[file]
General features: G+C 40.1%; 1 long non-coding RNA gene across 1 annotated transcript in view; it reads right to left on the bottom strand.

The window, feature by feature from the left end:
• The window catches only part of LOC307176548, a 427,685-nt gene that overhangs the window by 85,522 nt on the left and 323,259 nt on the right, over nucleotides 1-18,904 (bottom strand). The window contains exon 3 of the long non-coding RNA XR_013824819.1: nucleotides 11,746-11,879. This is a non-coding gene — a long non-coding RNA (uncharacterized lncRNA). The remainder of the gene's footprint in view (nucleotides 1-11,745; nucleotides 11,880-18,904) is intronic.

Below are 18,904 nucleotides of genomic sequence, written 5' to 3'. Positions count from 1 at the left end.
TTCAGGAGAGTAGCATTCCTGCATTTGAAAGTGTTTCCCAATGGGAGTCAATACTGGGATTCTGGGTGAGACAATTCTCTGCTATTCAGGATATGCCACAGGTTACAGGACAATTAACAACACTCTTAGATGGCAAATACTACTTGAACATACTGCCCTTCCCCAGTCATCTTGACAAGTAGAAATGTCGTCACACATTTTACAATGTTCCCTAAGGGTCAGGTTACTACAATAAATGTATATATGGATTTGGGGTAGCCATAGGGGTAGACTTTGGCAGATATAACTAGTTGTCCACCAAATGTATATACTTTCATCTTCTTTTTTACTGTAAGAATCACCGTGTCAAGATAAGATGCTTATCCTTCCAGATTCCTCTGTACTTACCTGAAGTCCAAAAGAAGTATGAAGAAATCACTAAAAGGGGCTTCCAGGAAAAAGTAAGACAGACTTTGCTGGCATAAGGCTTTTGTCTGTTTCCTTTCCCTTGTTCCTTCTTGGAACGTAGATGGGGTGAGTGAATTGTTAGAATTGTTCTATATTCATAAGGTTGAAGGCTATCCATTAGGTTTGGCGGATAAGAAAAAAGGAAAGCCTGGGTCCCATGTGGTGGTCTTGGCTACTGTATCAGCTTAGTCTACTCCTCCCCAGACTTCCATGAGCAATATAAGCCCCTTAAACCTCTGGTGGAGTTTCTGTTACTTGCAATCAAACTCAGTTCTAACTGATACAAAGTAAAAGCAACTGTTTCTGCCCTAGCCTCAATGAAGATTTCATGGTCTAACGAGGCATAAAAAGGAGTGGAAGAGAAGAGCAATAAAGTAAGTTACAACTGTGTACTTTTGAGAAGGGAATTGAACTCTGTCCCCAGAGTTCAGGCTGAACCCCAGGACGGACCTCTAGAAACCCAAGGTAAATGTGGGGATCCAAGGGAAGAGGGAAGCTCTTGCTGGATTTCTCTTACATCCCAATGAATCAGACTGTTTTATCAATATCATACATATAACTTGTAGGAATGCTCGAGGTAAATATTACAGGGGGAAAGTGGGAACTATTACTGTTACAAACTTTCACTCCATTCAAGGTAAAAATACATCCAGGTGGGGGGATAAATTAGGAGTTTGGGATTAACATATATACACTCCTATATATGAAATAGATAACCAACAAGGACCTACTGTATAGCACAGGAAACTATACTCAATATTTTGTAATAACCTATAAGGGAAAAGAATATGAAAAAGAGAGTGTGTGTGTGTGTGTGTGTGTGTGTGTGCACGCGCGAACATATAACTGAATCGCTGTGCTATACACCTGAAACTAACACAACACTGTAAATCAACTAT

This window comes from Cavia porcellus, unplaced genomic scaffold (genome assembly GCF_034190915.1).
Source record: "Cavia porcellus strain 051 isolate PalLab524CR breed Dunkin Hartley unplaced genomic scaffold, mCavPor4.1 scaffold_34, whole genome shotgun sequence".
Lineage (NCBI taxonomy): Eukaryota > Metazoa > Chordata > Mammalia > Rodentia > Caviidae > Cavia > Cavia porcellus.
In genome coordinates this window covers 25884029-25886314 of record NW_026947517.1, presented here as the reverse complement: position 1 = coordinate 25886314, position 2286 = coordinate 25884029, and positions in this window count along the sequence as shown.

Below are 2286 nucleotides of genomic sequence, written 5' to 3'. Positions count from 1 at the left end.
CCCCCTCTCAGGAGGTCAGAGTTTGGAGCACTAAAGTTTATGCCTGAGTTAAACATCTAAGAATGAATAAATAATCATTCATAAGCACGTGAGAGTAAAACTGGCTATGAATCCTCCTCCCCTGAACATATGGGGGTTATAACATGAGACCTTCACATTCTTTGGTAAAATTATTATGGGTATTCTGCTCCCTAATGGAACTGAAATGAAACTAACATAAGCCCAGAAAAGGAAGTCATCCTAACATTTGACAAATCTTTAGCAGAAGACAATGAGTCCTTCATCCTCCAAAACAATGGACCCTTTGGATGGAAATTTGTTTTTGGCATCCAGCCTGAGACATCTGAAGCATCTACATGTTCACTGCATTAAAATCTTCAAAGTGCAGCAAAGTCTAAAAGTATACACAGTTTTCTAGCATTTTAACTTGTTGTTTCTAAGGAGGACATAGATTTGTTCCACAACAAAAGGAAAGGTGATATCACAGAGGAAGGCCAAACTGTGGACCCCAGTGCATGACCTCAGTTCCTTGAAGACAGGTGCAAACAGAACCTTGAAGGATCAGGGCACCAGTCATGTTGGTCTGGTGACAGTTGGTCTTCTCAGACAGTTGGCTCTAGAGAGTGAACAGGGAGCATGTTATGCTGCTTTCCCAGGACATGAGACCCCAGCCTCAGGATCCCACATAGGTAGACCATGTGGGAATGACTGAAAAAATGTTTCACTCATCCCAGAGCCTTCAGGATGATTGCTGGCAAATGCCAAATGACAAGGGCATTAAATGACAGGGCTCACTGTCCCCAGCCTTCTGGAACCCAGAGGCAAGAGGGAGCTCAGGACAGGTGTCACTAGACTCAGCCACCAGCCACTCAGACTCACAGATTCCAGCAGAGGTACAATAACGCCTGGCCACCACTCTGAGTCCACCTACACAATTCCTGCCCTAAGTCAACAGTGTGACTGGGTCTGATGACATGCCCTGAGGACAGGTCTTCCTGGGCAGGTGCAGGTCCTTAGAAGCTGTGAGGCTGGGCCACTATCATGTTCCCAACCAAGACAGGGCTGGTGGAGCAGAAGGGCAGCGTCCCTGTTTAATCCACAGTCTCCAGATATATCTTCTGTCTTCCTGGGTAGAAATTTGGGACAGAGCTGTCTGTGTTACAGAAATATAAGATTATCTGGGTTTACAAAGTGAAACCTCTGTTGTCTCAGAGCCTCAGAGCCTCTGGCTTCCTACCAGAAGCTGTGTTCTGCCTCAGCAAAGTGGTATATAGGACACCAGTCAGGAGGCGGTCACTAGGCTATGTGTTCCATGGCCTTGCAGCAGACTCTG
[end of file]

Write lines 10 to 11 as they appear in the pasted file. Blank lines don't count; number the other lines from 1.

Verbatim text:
Below are 2286 nucleotides of genomic sequence, written 5' to 3'. Positions count from 1 at the left end.
CCCCCTCTCAGGAGGTCAGAGTTTGGAGCACTAAAGTTTATGCCTGAGTTAAACATCTAAGAATGAATAAATAATCATTCATAAGCACGTGAGAGTAAAACTGGCTATGAATCCTCCTCCCCTGAACATATGGGGGTTATAACATGAGACCTTCACATTCTTTGGTAAAATTATTATGGGTATTCTGCTCCCTAATGGAACTGAAATGAAACTAACATAAGCCCAGAAAAGGAAGTCATCCTAACATTTGACAAATCTTTAGCAGAAGACAATGAGTCCTTCATCCTCCAAAACAATGGACCCTTTGGATGGAAATTTGTTTTTGGCATCCAGCCTGAGACATCTGAAGCATCTACATGTTCACTGCATTAAAATCTTCAAAGTGCAGCAAAGTCTAAAAGTATACACAGTTTTCTAGCATTTTAACTTGTTGTTTCTAAGGAGGACATAGATTTGTTCCACAACAAAAGGAAAGGTGATATCACAGAGGAAGGCCAAACTGTGGACCCCAGTGCATGACCTCAGTTCCTTGAAGACAGGTGCAAACAGAACCTTGAAGGATCAGGGCACCAGTCATGTTGGTCTGGTGACAGTTGGTCTTCTCAGACAGTTGGCTCTAGAGAGTGAACAGGGAGCATGTTATGCTGCTTTCCCAGGACATGAGACCCCAGCCTCAGGATCCCACATAGGTAGACCATGTGGGAATGACTGAAAAAATGTTTCACTCATCCCAGAGCCTTCAGGATGATTGCTGGCAAATGCCAAATGACAAGGGCATTAAATGACAGGGCTCACTGTCCCCAGCCTTCTGGAACCCAGAGGCAAGAGGGAGCTCAGGACAGGTGTCACTAGACTCAGCCACCAGCCACTCAGACTCACAGATTCCAGCAGAGGTACAATAACGCCTGGCCACCACTCTGAGTCCACCTACACAATTCCTGCCCTAAGTCAACAGTGTGACTGGGTCTGATGACATGCCCTGAGGACAGGTCTTCCTGGGCAGGTGCAGGTCCTTAGAAGCTGTGAGGCTGGGCCACTATCATGTTCCCAACCAAGACAGGGCTGGTGGAGCAGAAGGGCAGCGTCCCTGTTTAATCCACAGTCTCCAGATATATCTTCTGTCTTCCTGGGTAGAAATTTGGGACAGAGCTGTCTGTGTTACAGAAATATAAGATTATCTGGGTTTACAAAGTGAAACCTCTGTTGTCTCAGAGCCTCAGAGCCTCTGGCTTCCTACCAGAAGCTGTGTTCTGCCTCAGCAAAGTGGTATATAGGACACCAGTCAGGAGGCGGTCACTAGGCTATGTGTTCCATGGCCTTGCAGCAGACTCTG